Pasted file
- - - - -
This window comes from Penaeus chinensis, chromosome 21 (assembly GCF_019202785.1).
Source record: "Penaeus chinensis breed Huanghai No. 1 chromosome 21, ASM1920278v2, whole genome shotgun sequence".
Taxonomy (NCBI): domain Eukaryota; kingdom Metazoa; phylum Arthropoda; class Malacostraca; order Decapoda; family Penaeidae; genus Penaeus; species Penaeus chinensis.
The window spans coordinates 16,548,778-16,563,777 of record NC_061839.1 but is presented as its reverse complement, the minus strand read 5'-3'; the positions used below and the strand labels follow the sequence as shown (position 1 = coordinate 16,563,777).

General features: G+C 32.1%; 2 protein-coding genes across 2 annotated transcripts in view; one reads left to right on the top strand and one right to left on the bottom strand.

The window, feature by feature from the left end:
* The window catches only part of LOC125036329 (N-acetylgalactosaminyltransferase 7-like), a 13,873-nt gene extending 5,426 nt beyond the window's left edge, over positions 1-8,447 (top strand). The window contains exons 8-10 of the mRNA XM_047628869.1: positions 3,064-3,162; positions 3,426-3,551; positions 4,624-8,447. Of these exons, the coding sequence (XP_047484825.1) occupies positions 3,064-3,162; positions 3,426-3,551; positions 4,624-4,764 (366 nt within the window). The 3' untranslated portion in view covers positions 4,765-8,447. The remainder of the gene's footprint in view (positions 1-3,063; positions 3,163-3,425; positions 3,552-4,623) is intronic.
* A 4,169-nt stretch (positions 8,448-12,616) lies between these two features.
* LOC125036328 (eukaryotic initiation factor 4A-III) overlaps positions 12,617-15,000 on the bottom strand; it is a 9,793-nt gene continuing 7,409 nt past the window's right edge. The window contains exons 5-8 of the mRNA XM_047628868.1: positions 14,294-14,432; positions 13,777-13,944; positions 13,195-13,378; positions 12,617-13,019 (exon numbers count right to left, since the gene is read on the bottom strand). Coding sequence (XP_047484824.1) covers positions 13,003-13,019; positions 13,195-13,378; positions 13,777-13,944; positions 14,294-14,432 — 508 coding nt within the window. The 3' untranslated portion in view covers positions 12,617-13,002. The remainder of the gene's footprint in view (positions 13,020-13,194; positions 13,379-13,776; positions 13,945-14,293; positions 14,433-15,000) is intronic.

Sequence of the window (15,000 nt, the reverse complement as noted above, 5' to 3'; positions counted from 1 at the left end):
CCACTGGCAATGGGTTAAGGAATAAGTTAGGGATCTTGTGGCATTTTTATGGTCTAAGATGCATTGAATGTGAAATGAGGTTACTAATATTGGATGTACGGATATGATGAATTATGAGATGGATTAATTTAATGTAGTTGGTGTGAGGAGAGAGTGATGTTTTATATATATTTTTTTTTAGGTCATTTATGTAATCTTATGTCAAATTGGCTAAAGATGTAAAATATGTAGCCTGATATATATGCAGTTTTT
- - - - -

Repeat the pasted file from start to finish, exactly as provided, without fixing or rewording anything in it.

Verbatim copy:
This window comes from Penaeus chinensis, chromosome 21 (assembly GCF_019202785.1).
Source record: "Penaeus chinensis breed Huanghai No. 1 chromosome 21, ASM1920278v2, whole genome shotgun sequence".
Taxonomy (NCBI): domain Eukaryota; kingdom Metazoa; phylum Arthropoda; class Malacostraca; order Decapoda; family Penaeidae; genus Penaeus; species Penaeus chinensis.
The window spans coordinates 16,548,778-16,563,777 of record NC_061839.1 but is presented as its reverse complement, the minus strand read 5'-3'; the positions used below and the strand labels follow the sequence as shown (position 1 = coordinate 16,563,777).

General features: G+C 32.1%; 2 protein-coding genes across 2 annotated transcripts in view; one reads left to right on the top strand and one right to left on the bottom strand.

The window, feature by feature from the left end:
* The window catches only part of LOC125036329 (N-acetylgalactosaminyltransferase 7-like), a 13,873-nt gene extending 5,426 nt beyond the window's left edge, over positions 1-8,447 (top strand). The window contains exons 8-10 of the mRNA XM_047628869.1: positions 3,064-3,162; positions 3,426-3,551; positions 4,624-8,447. Of these exons, the coding sequence (XP_047484825.1) occupies positions 3,064-3,162; positions 3,426-3,551; positions 4,624-4,764 (366 nt within the window). The 3' untranslated portion in view covers positions 4,765-8,447. The remainder of the gene's footprint in view (positions 1-3,063; positions 3,163-3,425; positions 3,552-4,623) is intronic.
* A 4,169-nt stretch (positions 8,448-12,616) lies between these two features.
* LOC125036328 (eukaryotic initiation factor 4A-III) overlaps positions 12,617-15,000 on the bottom strand; it is a 9,793-nt gene continuing 7,409 nt past the window's right edge. The window contains exons 5-8 of the mRNA XM_047628868.1: positions 14,294-14,432; positions 13,777-13,944; positions 13,195-13,378; positions 12,617-13,019 (exon numbers count right to left, since the gene is read on the bottom strand). Coding sequence (XP_047484824.1) covers positions 13,003-13,019; positions 13,195-13,378; positions 13,777-13,944; positions 14,294-14,432 — 508 coding nt within the window. The 3' untranslated portion in view covers positions 12,617-13,002. The remainder of the gene's footprint in view (positions 13,020-13,194; positions 13,379-13,776; positions 13,945-14,293; positions 14,433-15,000) is intronic.

Sequence of the window (15,000 nt, the reverse complement as noted above, 5' to 3'; positions counted from 1 at the left end):
CCACTGGCAATGGGTTAAGGAATAAGTTAGGGATCTTGTGGCATTTTTATGGTCTAAGATGCATTGAATGTGAAATGAGGTTACTAATATTGGATGTACGGATATGATGAATTATGAGATGGATTAATTTAATGTAGTTGGTGTGAGGAGAGAGTGATGTTTTATATATATTTTTTTTTAGGTCATTTATGTAATCTTATGTCAAATTGGCTAAAGATGTAAAATATGTAGCCTGATATATATGCAGTTTTT